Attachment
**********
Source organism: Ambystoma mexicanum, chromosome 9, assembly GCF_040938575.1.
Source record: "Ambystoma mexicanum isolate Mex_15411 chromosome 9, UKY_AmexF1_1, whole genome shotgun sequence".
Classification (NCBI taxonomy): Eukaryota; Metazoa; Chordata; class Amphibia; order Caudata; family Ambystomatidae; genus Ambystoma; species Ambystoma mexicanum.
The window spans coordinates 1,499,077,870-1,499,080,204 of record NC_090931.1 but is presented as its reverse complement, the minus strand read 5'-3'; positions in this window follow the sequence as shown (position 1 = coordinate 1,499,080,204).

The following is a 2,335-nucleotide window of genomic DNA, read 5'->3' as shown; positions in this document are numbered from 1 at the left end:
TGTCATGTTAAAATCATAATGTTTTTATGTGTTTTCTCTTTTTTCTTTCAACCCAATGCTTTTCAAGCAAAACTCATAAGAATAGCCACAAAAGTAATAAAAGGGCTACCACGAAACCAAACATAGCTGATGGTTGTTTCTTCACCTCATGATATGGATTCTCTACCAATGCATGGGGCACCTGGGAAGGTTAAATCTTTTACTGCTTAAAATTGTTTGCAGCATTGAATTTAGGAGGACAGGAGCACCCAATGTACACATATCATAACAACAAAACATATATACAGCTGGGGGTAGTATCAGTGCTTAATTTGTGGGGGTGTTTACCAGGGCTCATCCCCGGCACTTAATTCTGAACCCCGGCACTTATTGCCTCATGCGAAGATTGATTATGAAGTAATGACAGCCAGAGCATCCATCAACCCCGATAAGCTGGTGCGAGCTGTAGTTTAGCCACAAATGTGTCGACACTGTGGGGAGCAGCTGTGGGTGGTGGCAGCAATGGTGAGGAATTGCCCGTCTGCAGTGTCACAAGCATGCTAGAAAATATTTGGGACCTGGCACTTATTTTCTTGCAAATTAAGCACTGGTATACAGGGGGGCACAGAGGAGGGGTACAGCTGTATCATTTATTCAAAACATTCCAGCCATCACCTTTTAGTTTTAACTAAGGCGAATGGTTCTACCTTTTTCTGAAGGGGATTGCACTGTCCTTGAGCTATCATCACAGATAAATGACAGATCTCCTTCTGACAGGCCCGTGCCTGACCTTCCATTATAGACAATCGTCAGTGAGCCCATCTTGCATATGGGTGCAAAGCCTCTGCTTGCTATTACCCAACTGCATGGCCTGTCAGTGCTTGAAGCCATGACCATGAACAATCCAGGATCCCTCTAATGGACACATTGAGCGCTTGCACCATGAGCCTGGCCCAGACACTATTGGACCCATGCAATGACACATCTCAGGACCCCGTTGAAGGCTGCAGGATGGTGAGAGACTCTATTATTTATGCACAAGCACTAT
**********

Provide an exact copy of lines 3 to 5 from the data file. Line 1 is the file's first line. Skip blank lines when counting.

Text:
Classification (NCBI taxonomy): Eukaryota; Metazoa; Chordata; class Amphibia; order Caudata; family Ambystomatidae; genus Ambystoma; species Ambystoma mexicanum.
The window spans coordinates 1,499,077,870-1,499,080,204 of record NC_090931.1 but is presented as its reverse complement, the minus strand read 5'-3'; positions in this window follow the sequence as shown (position 1 = coordinate 1,499,080,204).

The following is a 2,335-nucleotide window of genomic DNA, read 5'->3' as shown; positions in this document are numbered from 1 at the left end: